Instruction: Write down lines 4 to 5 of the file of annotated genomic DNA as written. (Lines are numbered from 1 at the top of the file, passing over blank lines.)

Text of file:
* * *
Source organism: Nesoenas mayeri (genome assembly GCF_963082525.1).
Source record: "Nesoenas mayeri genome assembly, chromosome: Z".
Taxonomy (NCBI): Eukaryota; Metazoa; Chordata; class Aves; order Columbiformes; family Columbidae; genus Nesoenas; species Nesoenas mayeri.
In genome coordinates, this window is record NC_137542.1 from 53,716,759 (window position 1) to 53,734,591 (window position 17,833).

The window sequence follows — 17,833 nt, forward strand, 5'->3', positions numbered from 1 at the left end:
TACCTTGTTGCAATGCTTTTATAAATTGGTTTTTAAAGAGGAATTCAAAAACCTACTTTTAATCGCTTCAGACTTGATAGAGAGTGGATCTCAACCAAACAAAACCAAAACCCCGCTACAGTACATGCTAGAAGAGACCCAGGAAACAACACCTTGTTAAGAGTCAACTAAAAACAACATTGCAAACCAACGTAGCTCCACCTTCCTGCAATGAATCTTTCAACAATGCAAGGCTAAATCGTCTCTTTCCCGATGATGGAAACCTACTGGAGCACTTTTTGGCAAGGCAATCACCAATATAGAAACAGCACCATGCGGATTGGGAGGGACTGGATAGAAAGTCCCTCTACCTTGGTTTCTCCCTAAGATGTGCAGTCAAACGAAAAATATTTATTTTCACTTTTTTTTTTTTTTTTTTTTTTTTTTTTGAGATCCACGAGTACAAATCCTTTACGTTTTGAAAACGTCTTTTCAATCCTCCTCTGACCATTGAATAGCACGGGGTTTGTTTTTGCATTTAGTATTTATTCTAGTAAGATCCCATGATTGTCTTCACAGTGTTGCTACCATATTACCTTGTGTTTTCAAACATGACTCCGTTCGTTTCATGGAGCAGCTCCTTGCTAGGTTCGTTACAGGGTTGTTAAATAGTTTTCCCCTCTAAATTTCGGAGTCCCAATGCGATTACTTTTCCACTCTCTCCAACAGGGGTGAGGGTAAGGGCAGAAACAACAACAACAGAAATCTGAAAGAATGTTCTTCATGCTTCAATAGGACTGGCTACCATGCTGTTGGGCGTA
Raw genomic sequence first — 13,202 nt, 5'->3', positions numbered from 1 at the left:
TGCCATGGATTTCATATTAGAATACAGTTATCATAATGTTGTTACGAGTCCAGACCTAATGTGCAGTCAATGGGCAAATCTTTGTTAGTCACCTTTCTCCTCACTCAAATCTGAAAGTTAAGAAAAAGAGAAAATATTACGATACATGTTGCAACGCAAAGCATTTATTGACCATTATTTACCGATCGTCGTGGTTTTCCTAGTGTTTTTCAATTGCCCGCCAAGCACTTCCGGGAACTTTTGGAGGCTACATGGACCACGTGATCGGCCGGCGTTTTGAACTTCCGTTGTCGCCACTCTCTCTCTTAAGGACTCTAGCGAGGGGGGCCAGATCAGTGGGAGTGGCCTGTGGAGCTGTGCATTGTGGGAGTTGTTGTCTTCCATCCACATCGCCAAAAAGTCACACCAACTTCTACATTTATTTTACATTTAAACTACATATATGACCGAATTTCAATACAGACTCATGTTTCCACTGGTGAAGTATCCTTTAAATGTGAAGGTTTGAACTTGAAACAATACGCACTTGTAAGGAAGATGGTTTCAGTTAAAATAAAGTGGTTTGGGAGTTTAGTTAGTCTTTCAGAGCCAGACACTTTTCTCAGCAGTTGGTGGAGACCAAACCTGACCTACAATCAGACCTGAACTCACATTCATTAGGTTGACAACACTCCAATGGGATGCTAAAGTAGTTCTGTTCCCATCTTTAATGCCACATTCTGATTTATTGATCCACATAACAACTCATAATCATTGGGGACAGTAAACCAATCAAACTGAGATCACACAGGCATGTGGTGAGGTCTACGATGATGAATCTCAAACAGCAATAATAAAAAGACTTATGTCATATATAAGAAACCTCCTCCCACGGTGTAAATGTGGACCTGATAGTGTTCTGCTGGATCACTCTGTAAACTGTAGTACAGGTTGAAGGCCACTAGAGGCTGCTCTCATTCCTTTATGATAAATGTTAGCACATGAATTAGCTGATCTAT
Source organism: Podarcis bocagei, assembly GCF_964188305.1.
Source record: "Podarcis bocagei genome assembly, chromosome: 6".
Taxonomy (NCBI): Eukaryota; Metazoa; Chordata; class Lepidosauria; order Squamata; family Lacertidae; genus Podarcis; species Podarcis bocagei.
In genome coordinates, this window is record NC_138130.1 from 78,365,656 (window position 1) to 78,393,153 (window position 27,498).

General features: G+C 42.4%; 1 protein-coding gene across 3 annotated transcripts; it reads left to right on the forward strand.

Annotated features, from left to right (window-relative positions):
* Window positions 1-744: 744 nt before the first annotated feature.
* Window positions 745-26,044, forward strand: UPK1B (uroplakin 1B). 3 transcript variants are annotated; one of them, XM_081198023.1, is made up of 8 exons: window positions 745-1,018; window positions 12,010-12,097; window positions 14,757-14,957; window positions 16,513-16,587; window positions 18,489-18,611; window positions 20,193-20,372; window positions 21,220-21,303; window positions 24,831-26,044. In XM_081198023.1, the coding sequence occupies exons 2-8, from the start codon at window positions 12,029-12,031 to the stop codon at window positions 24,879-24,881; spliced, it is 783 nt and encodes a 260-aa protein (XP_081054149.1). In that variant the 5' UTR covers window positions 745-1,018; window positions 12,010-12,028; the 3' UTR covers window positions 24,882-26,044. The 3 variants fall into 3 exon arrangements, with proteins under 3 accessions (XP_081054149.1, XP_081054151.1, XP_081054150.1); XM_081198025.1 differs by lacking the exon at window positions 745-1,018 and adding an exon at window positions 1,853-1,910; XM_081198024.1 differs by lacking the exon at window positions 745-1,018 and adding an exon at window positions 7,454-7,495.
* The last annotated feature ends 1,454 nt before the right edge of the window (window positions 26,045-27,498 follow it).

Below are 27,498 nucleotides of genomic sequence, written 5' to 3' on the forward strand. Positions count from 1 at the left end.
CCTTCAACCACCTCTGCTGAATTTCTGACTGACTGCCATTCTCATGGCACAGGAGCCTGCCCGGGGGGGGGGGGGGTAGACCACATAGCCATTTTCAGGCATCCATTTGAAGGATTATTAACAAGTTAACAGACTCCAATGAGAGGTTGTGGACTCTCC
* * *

In genome coordinates, this window is record NC_137542.1 from 53,716,759 (window position 1) to 53,734,591 (window position 17,833).

The window sequence follows — 17,833 nt, forward strand, 5'->3', positions numbered from 1 at the left end: